Country singer/songwriter Ernest Tubb never took his fans for granted and was an artist who went the extra mile to show them his gratitude for their support. Case in point, in 1947 Tubb started an informal concert radio show from his record store on 720 Commerce Street in Nashville with the idea of presenting an intimate experience as a contrast to the Grand Ole Opry, where he'd only get to sing a couple songs on any given night. His show was an hour long and free, while the smaller venue allowed him to interact with the audience directly. Tubb, who was nicknamed the Texas Troubadour, called his show the "Midnite Jamboree."
Amazingly, 65 years later, the show still airs on WSM-AM in Nashville every Sunday from midnight – 1:30 a.m. A fixture in Music City, it is the second-longest running country music show on radio — only the Grand Ole Opry's show has been on the air longer.
"We've never missed a week in all these years," says Jennifer Herron, current MC of "Midnite Jamboree." "March 17 [was] program number 3,397. These days, we're broadcast live from the Texas Troubadour Theatre near Opryland, with a simultaneous TV webcast on our website. It's still free and we have regular audience members that have been coming for years and sit in the same seat every week. They bring pictures of themselves from 20 years back to show off."
Though he died in 1984, Tubb's legacy also lives on through the Ernest Tubb Record Shop, which shares a lobby with the Texas Troubadour Theatre. The record store was another venture Tubb started with his fans in mind.
"When [Ernest] played small towns, people would ask him where they could find his records," says Gary Bennett, manager of the Ernest Tubb Record Shop and Texas Troubadour Theatre. "He got the idea for a mail order service and even sold records by his competitors." The mail order business spawned a record store and the idea for a radio show broadcast from the store.
"They built a stage in the back of the store," says Bennett. "There's a scene in Coal Miner's Daughter [the 1980 Loretta Lynn biopic staring Sissy Spacek] where she's on the stage of the 'Midnite Jamboree.' It was filmed on the stage of the store at 417 Broadway, [the shop's second location, just around the corner from the Grand Ole Opry's Ryman Auditorium]. It's still there and artists often ask to have their record release parties on that stage. The shop is as crowded as Times Square on Friday and Saturday nights."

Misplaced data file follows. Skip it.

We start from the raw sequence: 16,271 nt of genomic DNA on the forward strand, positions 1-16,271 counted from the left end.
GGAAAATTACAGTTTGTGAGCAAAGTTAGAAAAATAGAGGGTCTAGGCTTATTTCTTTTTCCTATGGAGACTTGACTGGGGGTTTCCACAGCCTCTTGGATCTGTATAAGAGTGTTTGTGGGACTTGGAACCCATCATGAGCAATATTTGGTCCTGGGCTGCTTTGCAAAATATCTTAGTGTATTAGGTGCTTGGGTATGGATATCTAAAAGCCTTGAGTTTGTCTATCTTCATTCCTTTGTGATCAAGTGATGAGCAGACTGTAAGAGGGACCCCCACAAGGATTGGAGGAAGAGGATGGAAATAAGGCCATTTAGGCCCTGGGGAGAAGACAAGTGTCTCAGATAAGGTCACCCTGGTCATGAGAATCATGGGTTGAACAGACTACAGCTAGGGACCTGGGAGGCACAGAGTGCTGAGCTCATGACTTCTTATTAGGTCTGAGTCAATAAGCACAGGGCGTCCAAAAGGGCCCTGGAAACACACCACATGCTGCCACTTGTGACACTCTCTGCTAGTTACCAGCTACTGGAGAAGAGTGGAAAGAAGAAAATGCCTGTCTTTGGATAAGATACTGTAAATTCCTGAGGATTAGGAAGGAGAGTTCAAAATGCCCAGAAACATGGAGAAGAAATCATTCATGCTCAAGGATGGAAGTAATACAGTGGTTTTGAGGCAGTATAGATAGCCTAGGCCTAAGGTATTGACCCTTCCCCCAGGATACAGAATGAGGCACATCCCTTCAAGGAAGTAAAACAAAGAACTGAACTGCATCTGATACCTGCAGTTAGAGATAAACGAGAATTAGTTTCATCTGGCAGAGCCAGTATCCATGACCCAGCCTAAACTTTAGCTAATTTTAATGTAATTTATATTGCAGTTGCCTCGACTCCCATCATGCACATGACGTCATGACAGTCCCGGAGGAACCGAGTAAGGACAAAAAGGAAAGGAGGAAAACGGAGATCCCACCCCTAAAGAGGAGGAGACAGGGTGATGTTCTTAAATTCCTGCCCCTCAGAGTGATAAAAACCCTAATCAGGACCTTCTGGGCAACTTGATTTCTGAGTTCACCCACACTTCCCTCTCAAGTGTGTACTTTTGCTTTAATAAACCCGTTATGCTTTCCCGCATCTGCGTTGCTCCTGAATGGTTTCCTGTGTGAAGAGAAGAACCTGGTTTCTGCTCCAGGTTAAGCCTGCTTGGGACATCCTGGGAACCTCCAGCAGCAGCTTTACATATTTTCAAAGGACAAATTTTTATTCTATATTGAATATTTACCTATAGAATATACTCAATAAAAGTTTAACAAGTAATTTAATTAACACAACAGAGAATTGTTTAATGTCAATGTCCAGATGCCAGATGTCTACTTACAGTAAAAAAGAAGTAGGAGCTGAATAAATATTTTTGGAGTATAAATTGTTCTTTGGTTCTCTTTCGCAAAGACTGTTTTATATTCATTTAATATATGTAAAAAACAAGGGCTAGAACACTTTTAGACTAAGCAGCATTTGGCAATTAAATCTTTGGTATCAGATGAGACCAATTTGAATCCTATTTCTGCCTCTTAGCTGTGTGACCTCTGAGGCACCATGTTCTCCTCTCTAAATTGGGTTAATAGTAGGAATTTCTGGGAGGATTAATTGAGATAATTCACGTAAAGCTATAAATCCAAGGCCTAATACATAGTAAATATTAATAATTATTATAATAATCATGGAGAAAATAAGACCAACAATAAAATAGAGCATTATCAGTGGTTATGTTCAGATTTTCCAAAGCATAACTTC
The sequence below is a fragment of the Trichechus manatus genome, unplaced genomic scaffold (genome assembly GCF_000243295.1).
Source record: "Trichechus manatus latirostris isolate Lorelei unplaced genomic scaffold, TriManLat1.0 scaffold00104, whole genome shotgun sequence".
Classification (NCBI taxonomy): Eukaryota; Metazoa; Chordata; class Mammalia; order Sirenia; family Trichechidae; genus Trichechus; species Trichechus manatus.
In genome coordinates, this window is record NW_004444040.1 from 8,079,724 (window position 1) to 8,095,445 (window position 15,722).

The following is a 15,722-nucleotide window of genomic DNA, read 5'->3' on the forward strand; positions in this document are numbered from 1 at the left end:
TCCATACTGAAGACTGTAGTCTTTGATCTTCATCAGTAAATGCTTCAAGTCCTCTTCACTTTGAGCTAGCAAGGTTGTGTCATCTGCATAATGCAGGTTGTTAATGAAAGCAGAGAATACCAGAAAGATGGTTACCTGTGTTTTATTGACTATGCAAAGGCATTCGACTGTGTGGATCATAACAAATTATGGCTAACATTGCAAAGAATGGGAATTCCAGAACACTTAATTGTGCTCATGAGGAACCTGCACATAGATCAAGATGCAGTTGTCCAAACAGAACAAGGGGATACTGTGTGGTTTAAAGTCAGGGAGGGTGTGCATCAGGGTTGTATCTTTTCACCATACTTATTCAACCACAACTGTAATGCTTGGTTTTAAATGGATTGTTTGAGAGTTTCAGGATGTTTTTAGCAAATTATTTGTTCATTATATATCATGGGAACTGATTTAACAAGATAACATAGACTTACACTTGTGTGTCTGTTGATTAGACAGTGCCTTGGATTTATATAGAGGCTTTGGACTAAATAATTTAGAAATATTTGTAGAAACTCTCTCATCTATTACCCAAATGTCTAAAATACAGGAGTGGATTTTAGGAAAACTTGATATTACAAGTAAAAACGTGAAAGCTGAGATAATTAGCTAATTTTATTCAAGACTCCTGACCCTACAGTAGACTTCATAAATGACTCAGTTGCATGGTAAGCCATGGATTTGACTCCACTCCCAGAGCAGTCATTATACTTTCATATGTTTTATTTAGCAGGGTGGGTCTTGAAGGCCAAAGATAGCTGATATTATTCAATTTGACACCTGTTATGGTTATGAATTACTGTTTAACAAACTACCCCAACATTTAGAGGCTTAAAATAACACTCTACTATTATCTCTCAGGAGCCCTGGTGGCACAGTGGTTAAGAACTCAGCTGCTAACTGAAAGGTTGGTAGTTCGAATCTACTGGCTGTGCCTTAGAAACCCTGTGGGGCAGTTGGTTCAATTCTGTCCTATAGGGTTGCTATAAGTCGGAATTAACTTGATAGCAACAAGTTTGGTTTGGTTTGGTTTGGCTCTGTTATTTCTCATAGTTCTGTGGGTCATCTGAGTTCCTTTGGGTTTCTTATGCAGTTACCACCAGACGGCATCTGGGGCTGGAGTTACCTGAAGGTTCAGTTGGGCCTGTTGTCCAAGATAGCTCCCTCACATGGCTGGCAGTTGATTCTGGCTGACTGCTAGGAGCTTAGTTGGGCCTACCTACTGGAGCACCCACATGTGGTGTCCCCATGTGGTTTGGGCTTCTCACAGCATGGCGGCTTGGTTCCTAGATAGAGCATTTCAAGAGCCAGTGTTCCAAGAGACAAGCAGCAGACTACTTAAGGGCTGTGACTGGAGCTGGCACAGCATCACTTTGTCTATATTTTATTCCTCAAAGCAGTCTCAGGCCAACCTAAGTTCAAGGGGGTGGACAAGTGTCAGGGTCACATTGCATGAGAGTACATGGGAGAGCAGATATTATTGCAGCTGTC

The current "Midnite Jamboree" follows the same format Tubb introduced in 1947. After an introduction by the night's host, they play a Jimmie Rodgers track and a commercial for one of his compilations.
"Jimmie Rodgers was Ernest's idol," says Herron. "He always featured a Jimmie Rodgers record on the show and so do we."
With the show broadcast over the Internet, regular listeners are able to interact with the show while it's on the air. "If we don't open with a Jimmie Rodgers song, people immediately email us," says Bennett says. "The fans are steadfast. They like the sound of traditional country music, and that's what we give them."
After the show, headliners and fans head to the autograph tables where the stars sign CDs, posters and old albums. "If Marty Stuart or Mel Tillis come in, we may not get done with the autographs until 3:30 in the morning," says Bennett. "They'll sign every last album, and sell their records too. It's a country tradition and helps bring them closer to their fans."
Tubb also utilized "Midnite Jamboree" as a means to introduce up-and-coming talent to his audience. The show has given early exposure to artists such as Randy Travis (when he was still Randy Traywick), the Wilburn Brothers, Johnny Cash, Loretta Lynn, Garth Brooks, and a kid named Elvis Presley. The Jamboree showcases intimate performances by both established and up-and-coming artists alike.
"David McCormick [CEO of Ernest Tubb Record Shop] told me that Presley got booed off the stage the only time he was on the Opry," says Herron. "Ernest invited him to come on the Jamboree, where the crowd was more accepting. He sent [Ernest] a thank you note that he carried around in his wallet for years. It said, 'Thanks for saving the weekend and making me feel like part of the country music family. '"
"[Tubb] liked to introduce talent nobody had ever heard to give them a chance," says Bennett. "The show's host can bring in a guest for one or two songs and I've seen unknowns come in and wow the crowd."
"Midnite Jamboree" airs live 10 months a year, with archived shows running during January and February. "We started running shows from the archives two years ago," says Bennett. "We don't mess with them, just play them the way they were recorded. If a record skipped, we leave it in."
Despite the Internet's potential reach, Herron said she's always surprised by how many international listeners the show attracts. "I was on vacation in the Australian outback, visiting an Aboriginal homestead. We had an Aboriginal guide and he was wearing an Ernest Tubb baseball cap. He told me he got it in Nashville when we went to the Jamboree. He said he listens to the show every week."
(J. Poet lives in San Francisco and writes about Native, folk, country, Americana, and world music for many national and international publications and websites.)
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